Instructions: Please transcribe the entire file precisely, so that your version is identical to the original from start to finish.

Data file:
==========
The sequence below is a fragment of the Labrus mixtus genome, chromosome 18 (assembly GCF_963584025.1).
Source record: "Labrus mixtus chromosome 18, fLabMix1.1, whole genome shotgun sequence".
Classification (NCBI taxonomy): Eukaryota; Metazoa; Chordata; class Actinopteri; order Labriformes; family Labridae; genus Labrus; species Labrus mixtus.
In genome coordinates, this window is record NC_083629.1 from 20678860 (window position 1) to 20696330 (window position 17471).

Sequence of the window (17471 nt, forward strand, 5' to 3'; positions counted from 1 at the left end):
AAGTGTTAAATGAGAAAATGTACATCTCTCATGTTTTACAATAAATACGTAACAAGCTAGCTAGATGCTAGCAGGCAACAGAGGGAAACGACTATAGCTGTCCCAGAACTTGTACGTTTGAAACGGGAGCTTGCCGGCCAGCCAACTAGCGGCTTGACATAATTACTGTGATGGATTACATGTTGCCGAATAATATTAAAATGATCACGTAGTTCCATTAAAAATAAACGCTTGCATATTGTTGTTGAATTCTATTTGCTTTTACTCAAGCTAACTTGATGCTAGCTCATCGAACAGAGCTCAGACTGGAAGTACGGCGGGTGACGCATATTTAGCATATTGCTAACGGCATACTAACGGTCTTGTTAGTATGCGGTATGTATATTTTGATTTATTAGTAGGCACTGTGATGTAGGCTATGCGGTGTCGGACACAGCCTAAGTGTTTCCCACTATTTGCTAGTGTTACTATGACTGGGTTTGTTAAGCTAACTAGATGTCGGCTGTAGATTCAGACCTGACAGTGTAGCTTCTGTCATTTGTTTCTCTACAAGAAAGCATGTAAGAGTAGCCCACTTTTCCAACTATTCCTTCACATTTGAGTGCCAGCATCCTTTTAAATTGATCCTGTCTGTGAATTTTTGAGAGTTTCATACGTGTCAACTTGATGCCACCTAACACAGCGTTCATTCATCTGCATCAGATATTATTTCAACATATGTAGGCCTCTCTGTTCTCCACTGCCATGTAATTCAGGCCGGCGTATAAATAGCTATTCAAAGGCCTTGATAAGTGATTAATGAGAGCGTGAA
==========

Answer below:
The sequence below is a fragment of the Labrus mixtus genome, chromosome 18 (assembly GCF_963584025.1).
Source record: "Labrus mixtus chromosome 18, fLabMix1.1, whole genome shotgun sequence".
Classification (NCBI taxonomy): Eukaryota; Metazoa; Chordata; class Actinopteri; order Labriformes; family Labridae; genus Labrus; species Labrus mixtus.
In genome coordinates, this window is record NC_083629.1 from 20678860 (window position 1) to 20696330 (window position 17471).

Sequence of the window (17471 nt, forward strand, 5' to 3'; positions counted from 1 at the left end):
AAGTGTTAAATGAGAAAATGTACATCTCTCATGTTTTACAATAAATACGTAACAAGCTAGCTAGATGCTAGCAGGCAACAGAGGGAAACGACTATAGCTGTCCCAGAACTTGTACGTTTGAAACGGGAGCTTGCCGGCCAGCCAACTAGCGGCTTGACATAATTACTGTGATGGATTACATGTTGCCGAATAATATTAAAATGATCACGTAGTTCCATTAAAAATAAACGCTTGCATATTGTTGTTGAATTCTATTTGCTTTTACTCAAGCTAACTTGATGCTAGCTCATCGAACAGAGCTCAGACTGGAAGTACGGCGGGTGACGCATATTTAGCATATTGCTAACGGCATACTAACGGTCTTGTTAGTATGCGGTATGTATATTTTGATTTATTAGTAGGCACTGTGATGTAGGCTATGCGGTGTCGGACACAGCCTAAGTGTTTCCCACTATTTGCTAGTGTTACTATGACTGGGTTTGTTAAGCTAACTAGATGTCGGCTGTAGATTCAGACCTGACAGTGTAGCTTCTGTCATTTGTTTCTCTACAAGAAAGCATGTAAGAGTAGCCCACTTTTCCAACTATTCCTTCACATTTGAGTGCCAGCATCCTTTTAAATTGATCCTGTCTGTGAATTTTTGAGAGTTTCATACGTGTCAACTTGATGCCACCTAACACAGCGTTCATTCATCTGCATCAGATATTATTTCAACATATGTAGGCCTCTCTGTTCTCCACTGCCATGTAATTCAGGCCGGCGTATAAATAGCTATTCAAAGGCCTTGATAAGTGATTAATGAGAGCGTGAA